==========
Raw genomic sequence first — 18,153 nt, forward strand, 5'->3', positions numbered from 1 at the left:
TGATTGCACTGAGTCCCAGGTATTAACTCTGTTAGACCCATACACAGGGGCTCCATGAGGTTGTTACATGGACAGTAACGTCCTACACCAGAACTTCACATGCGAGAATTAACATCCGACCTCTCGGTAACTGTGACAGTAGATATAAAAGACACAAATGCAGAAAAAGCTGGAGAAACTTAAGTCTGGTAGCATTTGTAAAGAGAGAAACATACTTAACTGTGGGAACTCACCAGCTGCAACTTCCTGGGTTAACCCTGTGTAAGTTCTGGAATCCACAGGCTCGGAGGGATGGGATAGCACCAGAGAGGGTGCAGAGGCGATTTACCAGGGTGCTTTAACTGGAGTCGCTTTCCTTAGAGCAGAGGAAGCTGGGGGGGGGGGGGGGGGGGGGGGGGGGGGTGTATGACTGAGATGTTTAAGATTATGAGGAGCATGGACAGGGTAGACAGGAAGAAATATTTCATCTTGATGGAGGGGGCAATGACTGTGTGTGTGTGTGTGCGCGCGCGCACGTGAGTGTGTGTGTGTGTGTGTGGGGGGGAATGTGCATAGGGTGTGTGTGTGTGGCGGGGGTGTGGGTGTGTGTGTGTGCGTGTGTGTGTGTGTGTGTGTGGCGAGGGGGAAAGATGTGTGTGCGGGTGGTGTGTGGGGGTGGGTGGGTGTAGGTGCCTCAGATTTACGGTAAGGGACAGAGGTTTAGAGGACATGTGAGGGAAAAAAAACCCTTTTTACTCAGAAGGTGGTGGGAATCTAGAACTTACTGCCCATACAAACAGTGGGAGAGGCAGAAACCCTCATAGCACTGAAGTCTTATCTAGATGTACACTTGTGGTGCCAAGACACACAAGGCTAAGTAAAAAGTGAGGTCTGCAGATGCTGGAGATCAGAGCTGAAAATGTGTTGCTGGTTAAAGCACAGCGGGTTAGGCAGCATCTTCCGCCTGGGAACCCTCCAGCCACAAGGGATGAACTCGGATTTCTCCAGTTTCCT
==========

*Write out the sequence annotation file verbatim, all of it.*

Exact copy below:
Raw genomic sequence first — 18,153 nt, forward strand, 5'->3', positions numbered from 1 at the left:
TGATTGCACTGAGTCCCAGGTATTAACTCTGTTAGACCCATACACAGGGGCTCCATGAGGTTGTTACATGGACAGTAACGTCCTACACCAGAACTTCACATGCGAGAATTAACATCCGACCTCTCGGTAACTGTGACAGTAGATATAAAAGACACAAATGCAGAAAAAGCTGGAGAAACTTAAGTCTGGTAGCATTTGTAAAGAGAGAAACATACTTAACTGTGGGAACTCACCAGCTGCAACTTCCTGGGTTAACCCTGTGTAAGTTCTGGAATCCACAGGCTCGGAGGGATGGGATAGCACCAGAGAGGGTGCAGAGGCGATTTACCAGGGTGCTTTAACTGGAGTCGCTTTCCTTAGAGCAGAGGAAGCTGGGGGGGGGGGGGGGGGGGGGGGGGGGGGTGTATGACTGAGATGTTTAAGATTATGAGGAGCATGGACAGGGTAGACAGGAAGAAATATTTCATCTTGATGGAGGGGGCAATGACTGTGTGTGTGTGTGTGCGCGCGCGCACGTGAGTGTGTGTGTGTGTGTGTGGGGGGGAATGTGCATAGGGTGTGTGTGTGTGGCGGGGGTGTGGGTGTGTGTGTGTGCGTGTGTGTGTGTGTGTGTGTGGCGAGGGGGAAAGATGTGTGTGCGGGTGGTGTGTGGGGGTGGGTGGGTGTAGGTGCCTCAGATTTACGGTAAGGGACAGAGGTTTAGAGGACATGTGAGGGAAAAAAAACCCTTTTTACTCAGAAGGTGGTGGGAATCTAGAACTTACTGCCCATACAAACAGTGGGAGAGGCAGAAACCCTCATAGCACTGAAGTCTTATCTAGATGTACACTTGTGGTGCCAAGACACACAAGGCTAAGTAAAAAGTGAGGTCTGCAGATGCTGGAGATCAGAGCTGAAAATGTGTTGCTGGTTAAAGCACAGCGGGTTAGGCAGCATCTTCCGCCTGGGAACCCTCCAGCCACAAGGGATGAACTCGGATTTCTCCAGTTTCCT